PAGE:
A welcome return to the AHL

Tim Kolupanowich
September 18, 2012

Now that the NHL has officially locked out its players for the third time in 18 years, fans are attempting to figure out where to get their hockey fix. It shouldn’t be very hard to find. After all, the NHL isn’t the only hockey available; there are plenty of leagues to choose from. One place they should all turn to is the American Hockey League, which is often overlooked but will benefit from the lockout.

This is a league chock-full of players just a small step from being good enough to play in the best league in the world, and it’s about to receive an injection of some of the best young talent available. It didn’t take long for teams to once again send their young star players and prospects to their AHL affiliates so they can continue to gain experience at the professional level.

It’s obviously not an ideal scenario, but a year in the AHL can do wonders for a young player. Eric Staal played with the Lowell Lock Monsters during the 2004-05 NHL lockout, and a year of being the man in the AHL is what allowed him to go from 31 points with Carolina in 2003-04 – a very respectable total for a rookie in that era – to 100 points in 2005-06.

Jason Spezza and Michael Cammalleri finished as the top scorers with 117 and 109 points respectively. Even those that didn’t post superstar numbers like Zach Parise (who potted 58 points for the Albany River Rats) got that extra seasoning they needed to make the jump from college to the NHL.

The number of big names to play in the AHL All-Star Game that season before they made it big was astounding. The aforementioned four players made it, along with Jay Bouwmeester, Patrick Sharp, Rene Bourque, Dennis Wideman, Patrice Bergeron, Niklas Kronwall, Tomas Plekanec, Ryan Kesler, MikkoKoivu, Dustin Brown, Ryan Miller, Kari Lehotnen and more. All of them are among the top players on their teams now, with many thanks owed to that extra year of development.

The All-Star Game will be held in Providence, Rhode Island this season for those who are anticipating a superstar-studded lineup.

[php snippet=1]

Although young players have come to rule the game, it’s still common for a player to be rushed into the NHL before he is ready, putting a damper on his development. With less pressure, more ice time and a reprieve from the glaring media spotlight, players can fulfill their potential at their own pace.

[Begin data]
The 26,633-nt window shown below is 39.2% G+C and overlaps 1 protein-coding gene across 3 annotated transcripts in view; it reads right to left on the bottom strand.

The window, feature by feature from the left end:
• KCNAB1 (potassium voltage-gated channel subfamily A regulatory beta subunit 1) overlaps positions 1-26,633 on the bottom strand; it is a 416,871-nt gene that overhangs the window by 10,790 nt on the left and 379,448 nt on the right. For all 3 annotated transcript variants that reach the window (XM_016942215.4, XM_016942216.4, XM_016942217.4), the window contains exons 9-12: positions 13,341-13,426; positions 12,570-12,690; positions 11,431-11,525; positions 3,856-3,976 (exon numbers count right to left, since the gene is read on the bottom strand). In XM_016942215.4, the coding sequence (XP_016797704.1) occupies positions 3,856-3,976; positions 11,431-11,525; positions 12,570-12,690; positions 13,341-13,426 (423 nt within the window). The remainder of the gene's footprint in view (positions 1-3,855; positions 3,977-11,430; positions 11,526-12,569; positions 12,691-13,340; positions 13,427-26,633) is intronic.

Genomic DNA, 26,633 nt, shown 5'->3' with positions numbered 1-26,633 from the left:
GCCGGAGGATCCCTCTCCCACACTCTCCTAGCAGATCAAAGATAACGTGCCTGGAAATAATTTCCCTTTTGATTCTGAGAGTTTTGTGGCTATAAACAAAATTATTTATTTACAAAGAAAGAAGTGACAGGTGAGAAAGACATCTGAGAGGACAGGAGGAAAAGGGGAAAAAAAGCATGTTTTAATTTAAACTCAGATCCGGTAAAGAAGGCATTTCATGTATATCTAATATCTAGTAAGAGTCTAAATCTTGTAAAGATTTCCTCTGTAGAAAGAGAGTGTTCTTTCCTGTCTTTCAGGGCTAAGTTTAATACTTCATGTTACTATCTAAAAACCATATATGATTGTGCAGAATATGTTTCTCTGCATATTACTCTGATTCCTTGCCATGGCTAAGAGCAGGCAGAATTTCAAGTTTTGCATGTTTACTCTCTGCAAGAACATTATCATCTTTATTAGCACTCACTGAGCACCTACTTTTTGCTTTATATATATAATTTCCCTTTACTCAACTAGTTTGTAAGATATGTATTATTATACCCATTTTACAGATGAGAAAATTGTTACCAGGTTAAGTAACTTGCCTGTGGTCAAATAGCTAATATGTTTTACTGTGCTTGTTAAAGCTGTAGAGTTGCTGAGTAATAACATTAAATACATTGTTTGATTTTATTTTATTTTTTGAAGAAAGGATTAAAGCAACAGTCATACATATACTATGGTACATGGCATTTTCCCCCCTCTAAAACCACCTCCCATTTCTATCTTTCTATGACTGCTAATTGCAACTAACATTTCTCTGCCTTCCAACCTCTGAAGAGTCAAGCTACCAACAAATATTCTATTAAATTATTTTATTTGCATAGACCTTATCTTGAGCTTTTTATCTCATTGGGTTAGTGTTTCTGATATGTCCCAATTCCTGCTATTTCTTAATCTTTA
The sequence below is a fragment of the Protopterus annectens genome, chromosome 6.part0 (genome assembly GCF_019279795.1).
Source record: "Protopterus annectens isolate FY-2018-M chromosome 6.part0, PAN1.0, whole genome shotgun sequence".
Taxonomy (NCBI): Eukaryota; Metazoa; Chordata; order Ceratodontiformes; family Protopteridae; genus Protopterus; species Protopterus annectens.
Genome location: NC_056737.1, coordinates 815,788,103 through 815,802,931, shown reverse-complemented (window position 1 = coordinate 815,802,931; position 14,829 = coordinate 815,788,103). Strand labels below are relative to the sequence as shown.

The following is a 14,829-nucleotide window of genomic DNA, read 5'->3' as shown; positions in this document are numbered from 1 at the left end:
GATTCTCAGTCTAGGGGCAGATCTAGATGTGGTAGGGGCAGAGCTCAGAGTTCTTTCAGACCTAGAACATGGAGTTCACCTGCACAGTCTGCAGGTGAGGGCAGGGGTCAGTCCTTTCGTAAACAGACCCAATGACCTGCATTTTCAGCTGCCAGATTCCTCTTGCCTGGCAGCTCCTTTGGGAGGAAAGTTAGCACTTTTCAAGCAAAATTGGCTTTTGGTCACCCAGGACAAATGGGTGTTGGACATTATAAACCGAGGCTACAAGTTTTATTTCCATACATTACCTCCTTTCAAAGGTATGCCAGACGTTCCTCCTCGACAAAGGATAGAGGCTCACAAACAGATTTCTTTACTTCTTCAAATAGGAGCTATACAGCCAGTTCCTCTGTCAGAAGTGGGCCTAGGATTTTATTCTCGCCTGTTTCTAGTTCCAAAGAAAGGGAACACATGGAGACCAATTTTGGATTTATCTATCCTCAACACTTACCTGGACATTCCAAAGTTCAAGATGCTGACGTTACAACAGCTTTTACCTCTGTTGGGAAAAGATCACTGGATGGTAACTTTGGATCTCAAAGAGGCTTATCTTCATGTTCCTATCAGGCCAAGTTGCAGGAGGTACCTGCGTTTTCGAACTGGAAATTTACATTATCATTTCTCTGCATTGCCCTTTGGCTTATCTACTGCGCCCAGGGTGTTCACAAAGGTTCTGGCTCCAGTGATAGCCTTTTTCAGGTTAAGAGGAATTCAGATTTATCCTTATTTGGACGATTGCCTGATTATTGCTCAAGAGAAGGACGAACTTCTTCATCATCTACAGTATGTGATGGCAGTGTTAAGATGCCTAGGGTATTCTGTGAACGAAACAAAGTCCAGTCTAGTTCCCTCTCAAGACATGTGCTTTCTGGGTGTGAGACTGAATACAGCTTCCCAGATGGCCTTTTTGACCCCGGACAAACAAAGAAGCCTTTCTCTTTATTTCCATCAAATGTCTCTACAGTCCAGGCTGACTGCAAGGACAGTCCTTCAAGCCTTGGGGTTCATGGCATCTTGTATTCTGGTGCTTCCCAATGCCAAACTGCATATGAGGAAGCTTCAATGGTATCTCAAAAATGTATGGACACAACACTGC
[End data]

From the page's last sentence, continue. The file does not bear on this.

This may be the best-overall collection of talent the American League has ever seen. Some of the players sent down don’t just have great talent, but have already proven themselves in the NHL. Case in point: Sean Couturier.

It was obvious all season, especially the playoffs when he successfully kept Hart Trophy winner Evgeni Malkin in check, that Couturier is a defensive stud. He excelled in a fourth line role as an 18-year-old, but now the two-time 96 point scorer in junior will get a much bigger workload and will learn to score at a much more consistent rate at the professional level, and he’ll be joined in Adirondack by Brayden Schenn.

A pair of Adams – Henrique and Larsson – had fine playoff runs, helping New Jersey reach the Stanley Cup Final for the first time since 2003. Henrique was especially clutch as every goal he scored, including two series winners in overtime, was huge, and while Larsson’s inexperience showed at times, defense is the hardest position to master and the AHL will be his to dominate. They will provide a tremendous boost to the Albany Devils who finished 14th in the Eastern Conference last season with 73 points.

Ryan Nugent-Hopkins, Jordan Eberle and Justin Schultz will give the Oklahoma City Barons a legitimate chance to win the Macgregor Kilpatrick Trophy for most points in the regular season. Jeff Skinner, who successfully made the jump to the NHL as an 18-year-old, and Justin Faulk will be more than enough to get the Charlotte Checkers into the playoffs after falling short by a single point last season.

If he didn’t have to pass through waivers to be sent down, Boston’s Tyler Seguin would be there as well and Bruins fans know he is just some consistency away from being one of the NHL’s top scorers. Fortunately for AHL goalies, he is one less nightmare they have to worry about. Players who aren’t on two-way contracts would have to pass through waivers in order to be sent to the AHL, as anyone who has played more than 160 games cannot be sent down in the event of a lockout.

So if you’re a fan of gaudy point totals, then you’ve been disappointed by the NHL in recent years anyway as the 100-point scorer has once again become a rarity. But expect point totals in the AHL to skyrocket if the lockout lasts all season, except when these players go up against the Hershey Bears, who will be backed by Brayden Holtby, who has already proven that he owns the American League. He’ll have all the confidence in the world following a playoff run in which he posted a .935 save percentage and 1.95 goals-against average.

There’s nothing that can make up for missing yet another NHL season, but fans in AHL cities will be able to see the game’s top young players for a price way lower than what the NHL would charge them.

[php snippet=1]

The Author:

Tim Kolupanowich